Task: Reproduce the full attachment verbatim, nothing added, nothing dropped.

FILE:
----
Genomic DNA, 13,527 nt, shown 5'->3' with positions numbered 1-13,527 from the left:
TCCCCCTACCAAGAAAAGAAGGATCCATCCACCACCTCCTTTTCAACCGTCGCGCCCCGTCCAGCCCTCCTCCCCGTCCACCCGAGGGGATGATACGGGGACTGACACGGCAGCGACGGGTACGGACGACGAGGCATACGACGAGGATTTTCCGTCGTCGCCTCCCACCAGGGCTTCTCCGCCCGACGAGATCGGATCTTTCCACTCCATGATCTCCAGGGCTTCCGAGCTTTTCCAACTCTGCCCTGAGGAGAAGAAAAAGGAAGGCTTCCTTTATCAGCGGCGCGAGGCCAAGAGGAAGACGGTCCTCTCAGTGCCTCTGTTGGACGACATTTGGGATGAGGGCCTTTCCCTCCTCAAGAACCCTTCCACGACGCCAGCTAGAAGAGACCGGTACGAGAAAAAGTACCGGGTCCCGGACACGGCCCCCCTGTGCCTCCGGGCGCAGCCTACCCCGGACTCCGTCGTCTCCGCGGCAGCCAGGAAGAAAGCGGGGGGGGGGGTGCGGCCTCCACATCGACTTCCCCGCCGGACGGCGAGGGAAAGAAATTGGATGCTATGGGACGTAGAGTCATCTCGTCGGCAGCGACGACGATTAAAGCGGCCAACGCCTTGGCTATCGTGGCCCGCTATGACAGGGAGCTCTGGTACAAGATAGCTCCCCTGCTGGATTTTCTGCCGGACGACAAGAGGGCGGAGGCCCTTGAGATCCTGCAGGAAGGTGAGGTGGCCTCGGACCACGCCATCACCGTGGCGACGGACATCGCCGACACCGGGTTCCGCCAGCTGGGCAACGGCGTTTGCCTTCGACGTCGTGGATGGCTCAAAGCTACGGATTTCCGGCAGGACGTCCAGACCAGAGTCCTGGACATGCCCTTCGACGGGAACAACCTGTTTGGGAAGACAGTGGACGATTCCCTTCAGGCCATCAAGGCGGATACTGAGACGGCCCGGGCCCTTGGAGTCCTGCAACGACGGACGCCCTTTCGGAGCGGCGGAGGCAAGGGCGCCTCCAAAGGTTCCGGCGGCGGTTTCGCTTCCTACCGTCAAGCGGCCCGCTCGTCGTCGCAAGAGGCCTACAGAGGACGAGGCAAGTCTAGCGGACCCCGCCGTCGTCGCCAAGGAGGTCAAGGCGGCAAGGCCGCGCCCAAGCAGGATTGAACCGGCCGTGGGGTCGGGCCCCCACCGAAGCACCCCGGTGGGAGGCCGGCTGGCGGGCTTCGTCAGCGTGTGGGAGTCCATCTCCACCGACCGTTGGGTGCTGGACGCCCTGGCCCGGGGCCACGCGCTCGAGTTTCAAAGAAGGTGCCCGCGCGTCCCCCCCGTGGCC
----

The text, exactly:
Genomic DNA, 13,527 nt, shown 5'->3' with positions numbered 1-13,527 from the left:
TCCCCCTACCAAGAAAAGAAGGATCCATCCACCACCTCCTTTTCAACCGTCGCGCCCCGTCCAGCCCTCCTCCCCGTCCACCCGAGGGGATGATACGGGGACTGACACGGCAGCGACGGGTACGGACGACGAGGCATACGACGAGGATTTTCCGTCGTCGCCTCCCACCAGGGCTTCTCCGCCCGACGAGATCGGATCTTTCCACTCCATGATCTCCAGGGCTTCCGAGCTTTTCCAACTCTGCCCTGAGGAGAAGAAAAAGGAAGGCTTCCTTTATCAGCGGCGCGAGGCCAAGAGGAAGACGGTCCTCTCAGTGCCTCTGTTGGACGACATTTGGGATGAGGGCCTTTCCCTCCTCAAGAACCCTTCCACGACGCCAGCTAGAAGAGACCGGTACGAGAAAAAGTACCGGGTCCCGGACACGGCCCCCCTGTGCCTCCGGGCGCAGCCTACCCCGGACTCCGTCGTCTCCGCGGCAGCCAGGAAGAAAGCGGGGGGGGGGGTGCGGCCTCCACATCGACTTCCCCGCCGGACGGCGAGGGAAAGAAATTGGATGCTATGGGACGTAGAGTCATCTCGTCGGCAGCGACGACGATTAAAGCGGCCAACGCCTTGGCTATCGTGGCCCGCTATGACAGGGAGCTCTGGTACAAGATAGCTCCCCTGCTGGATTTTCTGCCGGACGACAAGAGGGCGGAGGCCCTTGAGATCCTGCAGGAAGGTGAGGTGGCCTCGGACCACGCCATCACCGTGGCGACGGACATCGCCGACACCGGGTTCCGCCAGCTGGGCAACGGCGTTTGCCTTCGACGTCGTGGATGGCTCAAAGCTACGGATTTCCGGCAGGACGTCCAGACCAGAGTCCTGGACATGCCCTTCGACGGGAACAACCTGTTTGGGAAGACAGTGGACGATTCCCTTCAGGCCATCAAGGCGGATACTGAGACGGCCCGGGCCCTTGGAGTCCTGCAACGACGGACGCCCTTTCGGAGCGGCGGAGGCAAGGGCGCCTCCAAAGGTTCCGGCGGCGGTTTCGCTTCCTACCGTCAAGCGGCCCGCTCGTCGTCGCAAGAGGCCTACAGAGGACGAGGCAAGTCTAGCGGACCCCGCCGTCGTCGCCAAGGAGGTCAAGGCGGCAAGGCCGCGCCCAAGCAGGATTGAACCGGCCGTGGGGTCGGGCCCCCACCGAAGCACCCCGGTGGGAGGCCGGCTGGCGGGCTTCGTCAGCGTGTGGGAGTCCATCTCCACCGACCGTTGGGTGCTGGACGCCCTGGCCCGGGGCCACGCGCTCGAGTTTCAAAGAAGGTGCCCGCGCGTCCCCCCCGTGGCC